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working parents, stay at home mother, stay at home dad, stay at home parent, Daily MAil, ONS, Office for National Statistics
A woman of childbearing age. Not only is she in paid employment, but she is wearing trousers. Pic credit below.

The Daily Mail provided the world with a gem yesterday. The headline was as follows; Decline of the stay at home mother; just one woman in ten is a full time mum.

In the way you might expect from this publication, it went on to talk about “stigmatising” stay at home mothers, “economically inactive” women and a lack of “house-husbands.” There is, the paper thundered, a “controversy over pressure on working mothers.” There was, by the way, no mention of the immense pressure felt by working fathers.

Before going on, I’d better state my own position. I simply think every family needs to do what is right for its circumstances. I don’t think it matters who does or doesn’t work, either parent should be free to stay at home and do so without judgement.

I’d love to see more men doing what I do and give up careers to look after family and home. It is, however, more difficult for a man to look after family and home without being judged. Articles like the one I’m referring to don’t help. The sub-text and language are very clear; a woman’s place is in the home.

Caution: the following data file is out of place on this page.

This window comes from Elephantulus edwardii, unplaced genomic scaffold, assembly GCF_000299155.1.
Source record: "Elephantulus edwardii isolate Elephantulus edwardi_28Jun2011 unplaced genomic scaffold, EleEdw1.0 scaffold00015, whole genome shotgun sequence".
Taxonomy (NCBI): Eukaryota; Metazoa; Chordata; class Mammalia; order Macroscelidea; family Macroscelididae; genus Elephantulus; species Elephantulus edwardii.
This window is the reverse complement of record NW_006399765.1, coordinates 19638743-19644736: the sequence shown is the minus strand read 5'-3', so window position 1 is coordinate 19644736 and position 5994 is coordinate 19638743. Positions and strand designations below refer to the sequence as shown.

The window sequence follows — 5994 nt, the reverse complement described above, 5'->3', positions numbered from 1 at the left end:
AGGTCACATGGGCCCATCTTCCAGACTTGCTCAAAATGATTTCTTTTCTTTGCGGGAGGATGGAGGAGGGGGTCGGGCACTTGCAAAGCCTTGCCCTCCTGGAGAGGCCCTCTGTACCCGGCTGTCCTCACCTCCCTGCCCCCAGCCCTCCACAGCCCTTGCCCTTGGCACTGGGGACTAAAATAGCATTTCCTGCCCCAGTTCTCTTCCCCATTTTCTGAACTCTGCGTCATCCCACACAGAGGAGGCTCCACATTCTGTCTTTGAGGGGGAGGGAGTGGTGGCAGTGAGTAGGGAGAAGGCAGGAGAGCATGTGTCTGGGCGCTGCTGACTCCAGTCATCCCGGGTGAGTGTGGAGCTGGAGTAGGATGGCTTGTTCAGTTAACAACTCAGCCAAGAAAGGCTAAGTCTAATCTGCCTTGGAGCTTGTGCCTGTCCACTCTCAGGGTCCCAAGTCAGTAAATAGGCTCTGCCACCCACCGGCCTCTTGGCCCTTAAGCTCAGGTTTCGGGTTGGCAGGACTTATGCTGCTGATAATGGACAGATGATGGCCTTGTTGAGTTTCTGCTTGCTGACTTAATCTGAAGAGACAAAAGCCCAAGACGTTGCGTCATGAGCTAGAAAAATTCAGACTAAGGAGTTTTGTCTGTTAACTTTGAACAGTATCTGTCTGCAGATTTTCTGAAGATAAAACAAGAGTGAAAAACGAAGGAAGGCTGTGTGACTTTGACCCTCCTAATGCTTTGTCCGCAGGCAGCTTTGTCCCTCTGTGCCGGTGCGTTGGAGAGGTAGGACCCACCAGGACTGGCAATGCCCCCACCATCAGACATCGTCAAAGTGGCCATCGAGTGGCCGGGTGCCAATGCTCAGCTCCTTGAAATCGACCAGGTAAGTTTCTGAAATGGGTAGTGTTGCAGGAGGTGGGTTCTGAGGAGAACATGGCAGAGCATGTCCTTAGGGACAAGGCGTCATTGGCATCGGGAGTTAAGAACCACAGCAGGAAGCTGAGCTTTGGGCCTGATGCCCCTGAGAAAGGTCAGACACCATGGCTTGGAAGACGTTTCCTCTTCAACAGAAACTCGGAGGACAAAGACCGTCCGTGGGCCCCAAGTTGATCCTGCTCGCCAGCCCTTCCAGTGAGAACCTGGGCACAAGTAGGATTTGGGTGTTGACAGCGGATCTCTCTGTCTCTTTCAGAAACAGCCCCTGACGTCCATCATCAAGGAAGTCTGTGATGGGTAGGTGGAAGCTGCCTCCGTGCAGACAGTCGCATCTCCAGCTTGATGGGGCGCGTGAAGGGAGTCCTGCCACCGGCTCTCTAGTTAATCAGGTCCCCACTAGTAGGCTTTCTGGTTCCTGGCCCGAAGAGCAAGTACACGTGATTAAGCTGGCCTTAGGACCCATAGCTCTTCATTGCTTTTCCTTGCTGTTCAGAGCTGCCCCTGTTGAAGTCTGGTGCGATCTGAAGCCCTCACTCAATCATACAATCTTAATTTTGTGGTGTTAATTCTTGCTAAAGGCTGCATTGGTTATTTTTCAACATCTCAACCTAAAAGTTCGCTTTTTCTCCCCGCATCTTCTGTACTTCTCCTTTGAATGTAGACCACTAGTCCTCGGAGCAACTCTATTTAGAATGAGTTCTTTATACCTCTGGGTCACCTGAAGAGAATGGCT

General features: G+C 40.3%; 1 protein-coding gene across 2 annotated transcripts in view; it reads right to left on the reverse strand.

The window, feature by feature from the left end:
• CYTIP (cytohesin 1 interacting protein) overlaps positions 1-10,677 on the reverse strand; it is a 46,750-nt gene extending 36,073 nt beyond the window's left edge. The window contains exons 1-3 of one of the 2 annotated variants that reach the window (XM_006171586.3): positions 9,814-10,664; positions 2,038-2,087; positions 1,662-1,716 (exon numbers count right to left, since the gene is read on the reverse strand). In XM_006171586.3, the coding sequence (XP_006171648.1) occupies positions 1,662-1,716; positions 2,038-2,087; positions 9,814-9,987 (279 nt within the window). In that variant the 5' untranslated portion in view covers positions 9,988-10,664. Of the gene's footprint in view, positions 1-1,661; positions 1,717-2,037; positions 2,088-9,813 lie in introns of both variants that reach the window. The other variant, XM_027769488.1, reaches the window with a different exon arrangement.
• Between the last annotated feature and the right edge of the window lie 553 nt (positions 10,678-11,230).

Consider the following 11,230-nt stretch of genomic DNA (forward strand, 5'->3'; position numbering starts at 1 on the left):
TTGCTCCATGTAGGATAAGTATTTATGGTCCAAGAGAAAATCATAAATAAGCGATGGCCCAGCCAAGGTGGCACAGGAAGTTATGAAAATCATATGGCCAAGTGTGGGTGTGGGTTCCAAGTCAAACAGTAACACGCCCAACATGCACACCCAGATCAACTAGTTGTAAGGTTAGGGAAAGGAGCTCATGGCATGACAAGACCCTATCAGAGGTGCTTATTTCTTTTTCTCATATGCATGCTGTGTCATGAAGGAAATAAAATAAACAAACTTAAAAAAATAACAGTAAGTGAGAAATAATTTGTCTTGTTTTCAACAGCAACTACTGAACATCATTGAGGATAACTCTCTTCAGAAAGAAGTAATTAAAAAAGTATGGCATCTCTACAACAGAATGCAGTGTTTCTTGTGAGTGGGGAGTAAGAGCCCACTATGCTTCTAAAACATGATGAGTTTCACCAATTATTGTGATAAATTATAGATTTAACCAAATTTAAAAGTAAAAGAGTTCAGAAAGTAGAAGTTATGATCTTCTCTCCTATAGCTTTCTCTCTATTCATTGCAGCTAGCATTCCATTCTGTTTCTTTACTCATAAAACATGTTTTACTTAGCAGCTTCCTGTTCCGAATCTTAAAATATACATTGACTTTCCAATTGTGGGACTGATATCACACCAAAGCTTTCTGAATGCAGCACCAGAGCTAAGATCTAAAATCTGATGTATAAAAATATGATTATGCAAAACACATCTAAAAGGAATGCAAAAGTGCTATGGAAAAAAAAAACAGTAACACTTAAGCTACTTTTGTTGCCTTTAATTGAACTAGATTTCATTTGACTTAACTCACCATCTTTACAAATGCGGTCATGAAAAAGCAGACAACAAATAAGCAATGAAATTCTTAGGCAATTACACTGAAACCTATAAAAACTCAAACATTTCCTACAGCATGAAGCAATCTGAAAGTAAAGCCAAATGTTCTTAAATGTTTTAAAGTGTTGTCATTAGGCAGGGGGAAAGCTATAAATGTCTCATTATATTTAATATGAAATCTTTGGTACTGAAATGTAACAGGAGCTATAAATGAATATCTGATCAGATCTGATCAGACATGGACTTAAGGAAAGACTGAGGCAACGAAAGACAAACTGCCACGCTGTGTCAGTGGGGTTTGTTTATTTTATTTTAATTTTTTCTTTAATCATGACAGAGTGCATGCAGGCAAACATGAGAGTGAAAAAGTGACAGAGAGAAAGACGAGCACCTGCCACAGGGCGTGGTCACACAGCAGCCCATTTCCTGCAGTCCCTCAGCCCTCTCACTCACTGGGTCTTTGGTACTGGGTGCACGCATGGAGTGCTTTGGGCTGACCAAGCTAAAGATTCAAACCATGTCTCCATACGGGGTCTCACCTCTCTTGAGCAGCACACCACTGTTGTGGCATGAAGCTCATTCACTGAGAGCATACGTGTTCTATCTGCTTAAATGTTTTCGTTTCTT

Let us take a closer look at this story for a moment. Essentially it is one about identity and it is based on figures published by the Office of National Statistics (ONS). I tried to locate the source material but failed so I have no idea about the data’s quality.

I want to start with the claim made in the headline that “Just one woman in ten is a full time mum.” This immediately made me suspicious. From memory, around a third of the population never procreates. In other words, around 33% of woman have never had the opportunity to be a stay at home mother. The headline is, therefore, flagellating these individuals for the lack of action within their wombs.